While the world still smarts from the global recession, experts now identify climate change risks as bigger threats to our stability than economic ones. The World Economic Forum’s Global Risk 2015 Report ranks failure to adapt to climate change as fifth among 28 risks that could harm countries or industries, and seventh in terms that it could occur within the next 10 years. The WEF defines the inability to adapt to climate change as governments and businesses failing to enforce or enact measures that protect populations and help businesses to transition from climate change impacts.
Although warnings of potential environmental catastrophes grow more persistent, few survey respondents see much progress in climate change adaptation and in mitigating other environmental risks. The 10 WEF Global Risks Reports, taken as a whole, illustrate:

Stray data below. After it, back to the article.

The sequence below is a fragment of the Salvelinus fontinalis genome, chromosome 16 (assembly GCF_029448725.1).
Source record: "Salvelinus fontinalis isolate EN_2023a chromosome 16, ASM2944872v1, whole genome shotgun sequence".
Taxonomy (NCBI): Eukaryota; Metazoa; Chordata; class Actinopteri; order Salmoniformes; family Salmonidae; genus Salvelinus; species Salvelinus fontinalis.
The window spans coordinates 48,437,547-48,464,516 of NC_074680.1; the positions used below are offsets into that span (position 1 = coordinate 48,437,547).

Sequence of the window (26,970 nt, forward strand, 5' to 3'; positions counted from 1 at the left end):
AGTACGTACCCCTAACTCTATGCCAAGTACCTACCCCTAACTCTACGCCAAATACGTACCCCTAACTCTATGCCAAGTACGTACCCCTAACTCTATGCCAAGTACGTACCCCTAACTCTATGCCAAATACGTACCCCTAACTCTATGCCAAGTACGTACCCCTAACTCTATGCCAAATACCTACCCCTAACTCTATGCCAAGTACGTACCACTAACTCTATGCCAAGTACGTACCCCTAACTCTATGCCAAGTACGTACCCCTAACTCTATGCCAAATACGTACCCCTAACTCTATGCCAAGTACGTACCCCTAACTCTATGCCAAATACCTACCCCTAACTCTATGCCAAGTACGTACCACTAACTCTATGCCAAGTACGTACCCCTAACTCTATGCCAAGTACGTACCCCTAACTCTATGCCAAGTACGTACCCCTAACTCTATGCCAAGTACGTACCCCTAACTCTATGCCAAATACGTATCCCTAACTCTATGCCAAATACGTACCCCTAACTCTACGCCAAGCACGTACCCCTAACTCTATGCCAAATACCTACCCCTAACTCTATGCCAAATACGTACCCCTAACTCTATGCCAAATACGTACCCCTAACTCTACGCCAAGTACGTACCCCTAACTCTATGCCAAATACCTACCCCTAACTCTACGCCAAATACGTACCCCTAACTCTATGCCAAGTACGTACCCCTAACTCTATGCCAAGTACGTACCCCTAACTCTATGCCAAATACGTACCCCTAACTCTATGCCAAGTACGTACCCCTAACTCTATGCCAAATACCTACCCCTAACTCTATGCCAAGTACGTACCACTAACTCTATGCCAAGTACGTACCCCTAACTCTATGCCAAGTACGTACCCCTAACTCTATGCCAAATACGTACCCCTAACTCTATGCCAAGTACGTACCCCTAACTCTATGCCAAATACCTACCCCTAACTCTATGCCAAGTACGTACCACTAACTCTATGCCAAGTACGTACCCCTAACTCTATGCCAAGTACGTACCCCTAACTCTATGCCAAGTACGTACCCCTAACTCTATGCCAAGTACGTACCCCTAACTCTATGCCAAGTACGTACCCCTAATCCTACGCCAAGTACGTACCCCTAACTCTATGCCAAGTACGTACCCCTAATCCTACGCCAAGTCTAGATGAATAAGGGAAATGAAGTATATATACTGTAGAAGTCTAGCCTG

- The rising likelihood of storms and cyclones, flooding, biodiversity loss and climate change
- The escalating impacts of extreme weather events.
This year, water crises – a risk predominantly dependent on climate dynamics – tops global risk impacts, above the spread of infectious diseases and weapons of mass destruction.
Reflecting the perspectives of 900 experts and global decision-makers, the annual report also provides a glimpse of other perils of climate change that could exacerbate should society fail to adapt adequately. Among them: water and food crises and extreme weather events. Further, global trends of urbanization, environmental degradation and weakening of international governance link to adaptation failure. These insights illuminate the need for greater leadership engagement to implement more robust measures for climate change adaptation.
Crucial questions emerge for government, business and civil society. Does climate change impact society, economics, geopolitics and technology? How should priorities be set? How effective are current adaptation policies and practices? Which areas need special attention?
Obviously, it’s time to gather some answers.